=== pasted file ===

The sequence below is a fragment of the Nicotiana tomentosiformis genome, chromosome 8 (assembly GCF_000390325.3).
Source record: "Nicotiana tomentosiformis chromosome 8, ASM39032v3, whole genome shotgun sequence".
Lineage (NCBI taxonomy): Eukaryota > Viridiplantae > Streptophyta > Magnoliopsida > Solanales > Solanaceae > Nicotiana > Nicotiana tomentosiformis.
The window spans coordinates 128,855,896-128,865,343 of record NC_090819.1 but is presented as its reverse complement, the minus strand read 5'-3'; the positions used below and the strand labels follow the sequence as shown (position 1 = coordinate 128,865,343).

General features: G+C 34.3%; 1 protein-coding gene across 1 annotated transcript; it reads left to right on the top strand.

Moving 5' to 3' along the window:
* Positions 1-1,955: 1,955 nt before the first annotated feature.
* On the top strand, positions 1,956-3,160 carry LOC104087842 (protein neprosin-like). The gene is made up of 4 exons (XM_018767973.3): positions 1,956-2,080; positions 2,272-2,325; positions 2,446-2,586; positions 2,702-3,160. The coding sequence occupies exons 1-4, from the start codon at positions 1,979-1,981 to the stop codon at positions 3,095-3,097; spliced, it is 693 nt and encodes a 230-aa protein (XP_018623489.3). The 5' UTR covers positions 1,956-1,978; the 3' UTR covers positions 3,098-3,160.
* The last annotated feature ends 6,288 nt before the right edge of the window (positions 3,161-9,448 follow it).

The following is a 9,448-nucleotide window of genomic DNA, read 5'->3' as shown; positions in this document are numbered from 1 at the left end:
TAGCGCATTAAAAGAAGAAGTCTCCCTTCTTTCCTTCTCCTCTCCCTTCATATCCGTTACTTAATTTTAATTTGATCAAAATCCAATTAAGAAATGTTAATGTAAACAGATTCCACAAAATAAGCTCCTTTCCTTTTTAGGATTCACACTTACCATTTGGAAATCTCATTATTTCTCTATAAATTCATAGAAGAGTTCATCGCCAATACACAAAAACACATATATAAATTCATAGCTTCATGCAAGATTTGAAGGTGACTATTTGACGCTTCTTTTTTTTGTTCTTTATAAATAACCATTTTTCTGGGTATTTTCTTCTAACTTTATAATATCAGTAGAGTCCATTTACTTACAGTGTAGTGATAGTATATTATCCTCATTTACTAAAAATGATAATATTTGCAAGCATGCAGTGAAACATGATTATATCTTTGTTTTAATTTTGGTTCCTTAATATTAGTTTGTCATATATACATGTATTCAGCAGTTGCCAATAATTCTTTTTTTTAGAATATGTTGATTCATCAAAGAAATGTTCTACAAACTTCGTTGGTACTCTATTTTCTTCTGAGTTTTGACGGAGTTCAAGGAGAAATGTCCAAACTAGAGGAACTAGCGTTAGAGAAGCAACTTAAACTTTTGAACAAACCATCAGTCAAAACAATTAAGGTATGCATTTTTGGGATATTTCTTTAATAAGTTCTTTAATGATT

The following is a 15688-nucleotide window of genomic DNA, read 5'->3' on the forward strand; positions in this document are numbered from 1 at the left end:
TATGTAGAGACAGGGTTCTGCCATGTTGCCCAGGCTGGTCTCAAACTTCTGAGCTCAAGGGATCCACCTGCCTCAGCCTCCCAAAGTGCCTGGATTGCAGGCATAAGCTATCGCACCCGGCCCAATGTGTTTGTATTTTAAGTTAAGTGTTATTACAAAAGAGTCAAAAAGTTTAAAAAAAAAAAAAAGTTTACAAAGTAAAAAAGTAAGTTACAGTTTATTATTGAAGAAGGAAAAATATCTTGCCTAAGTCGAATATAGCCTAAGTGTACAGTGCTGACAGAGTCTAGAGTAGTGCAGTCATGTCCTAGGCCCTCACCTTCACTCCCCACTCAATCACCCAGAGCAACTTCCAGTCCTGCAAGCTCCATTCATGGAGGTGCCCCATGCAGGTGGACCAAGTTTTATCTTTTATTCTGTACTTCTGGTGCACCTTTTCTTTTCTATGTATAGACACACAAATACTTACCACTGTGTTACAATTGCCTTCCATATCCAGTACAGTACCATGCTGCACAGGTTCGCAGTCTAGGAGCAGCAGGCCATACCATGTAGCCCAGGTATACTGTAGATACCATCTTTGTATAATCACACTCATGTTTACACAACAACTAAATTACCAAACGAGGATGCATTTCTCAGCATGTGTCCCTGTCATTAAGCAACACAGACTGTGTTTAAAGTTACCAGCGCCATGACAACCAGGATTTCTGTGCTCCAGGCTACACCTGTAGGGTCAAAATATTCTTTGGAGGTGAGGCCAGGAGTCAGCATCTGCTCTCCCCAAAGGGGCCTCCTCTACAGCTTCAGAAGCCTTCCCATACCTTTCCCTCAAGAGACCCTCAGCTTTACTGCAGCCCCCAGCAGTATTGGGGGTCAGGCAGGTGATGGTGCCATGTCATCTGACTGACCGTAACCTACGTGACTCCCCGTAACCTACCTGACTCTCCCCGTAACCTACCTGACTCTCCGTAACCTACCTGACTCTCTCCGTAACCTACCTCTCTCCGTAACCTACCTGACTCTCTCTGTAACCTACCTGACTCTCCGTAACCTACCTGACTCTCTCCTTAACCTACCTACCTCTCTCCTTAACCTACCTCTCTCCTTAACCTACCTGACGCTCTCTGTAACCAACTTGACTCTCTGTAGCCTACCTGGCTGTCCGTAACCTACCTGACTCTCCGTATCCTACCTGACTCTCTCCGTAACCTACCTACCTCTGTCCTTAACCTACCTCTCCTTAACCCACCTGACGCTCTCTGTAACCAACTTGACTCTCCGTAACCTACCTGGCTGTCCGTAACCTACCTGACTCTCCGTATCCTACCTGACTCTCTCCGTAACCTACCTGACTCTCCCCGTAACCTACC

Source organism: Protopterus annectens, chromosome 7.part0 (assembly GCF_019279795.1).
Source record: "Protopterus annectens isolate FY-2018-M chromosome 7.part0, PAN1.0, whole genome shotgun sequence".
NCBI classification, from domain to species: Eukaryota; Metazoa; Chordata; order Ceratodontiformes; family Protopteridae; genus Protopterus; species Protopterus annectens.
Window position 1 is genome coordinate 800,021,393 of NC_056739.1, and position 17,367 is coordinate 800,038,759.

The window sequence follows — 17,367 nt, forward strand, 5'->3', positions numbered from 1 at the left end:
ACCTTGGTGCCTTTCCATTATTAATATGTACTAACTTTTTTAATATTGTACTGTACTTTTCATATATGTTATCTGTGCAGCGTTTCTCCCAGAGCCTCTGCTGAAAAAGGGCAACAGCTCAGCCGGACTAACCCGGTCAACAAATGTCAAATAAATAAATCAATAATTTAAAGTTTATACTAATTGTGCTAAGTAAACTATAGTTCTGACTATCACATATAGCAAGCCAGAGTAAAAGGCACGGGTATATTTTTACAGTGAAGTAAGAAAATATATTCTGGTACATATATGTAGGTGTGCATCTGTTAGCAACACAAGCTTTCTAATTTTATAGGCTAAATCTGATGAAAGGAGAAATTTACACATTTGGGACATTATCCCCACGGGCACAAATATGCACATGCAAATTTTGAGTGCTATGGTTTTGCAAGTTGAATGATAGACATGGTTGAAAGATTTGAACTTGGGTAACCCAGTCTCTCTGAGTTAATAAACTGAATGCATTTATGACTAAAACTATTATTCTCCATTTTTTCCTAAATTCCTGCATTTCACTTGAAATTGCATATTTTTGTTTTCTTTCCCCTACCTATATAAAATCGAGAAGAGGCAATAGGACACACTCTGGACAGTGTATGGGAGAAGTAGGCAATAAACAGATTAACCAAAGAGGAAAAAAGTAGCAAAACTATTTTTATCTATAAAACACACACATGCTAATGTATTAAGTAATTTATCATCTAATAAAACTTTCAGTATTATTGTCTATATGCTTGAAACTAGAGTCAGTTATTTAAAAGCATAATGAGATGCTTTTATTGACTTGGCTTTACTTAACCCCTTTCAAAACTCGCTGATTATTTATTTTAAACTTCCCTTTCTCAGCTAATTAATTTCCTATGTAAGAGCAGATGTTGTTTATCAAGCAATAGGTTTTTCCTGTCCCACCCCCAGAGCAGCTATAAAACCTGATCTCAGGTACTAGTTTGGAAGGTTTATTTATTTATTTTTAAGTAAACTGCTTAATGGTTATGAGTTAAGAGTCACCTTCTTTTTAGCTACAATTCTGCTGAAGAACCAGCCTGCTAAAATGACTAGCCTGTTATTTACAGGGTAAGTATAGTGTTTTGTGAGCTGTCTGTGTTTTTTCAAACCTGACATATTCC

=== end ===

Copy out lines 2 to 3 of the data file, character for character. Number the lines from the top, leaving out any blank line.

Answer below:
Source record: "Nicotiana tomentosiformis chromosome 8, ASM39032v3, whole genome shotgun sequence".
Lineage (NCBI taxonomy): Eukaryota > Viridiplantae > Streptophyta > Magnoliopsida > Solanales > Solanaceae > Nicotiana > Nicotiana tomentosiformis.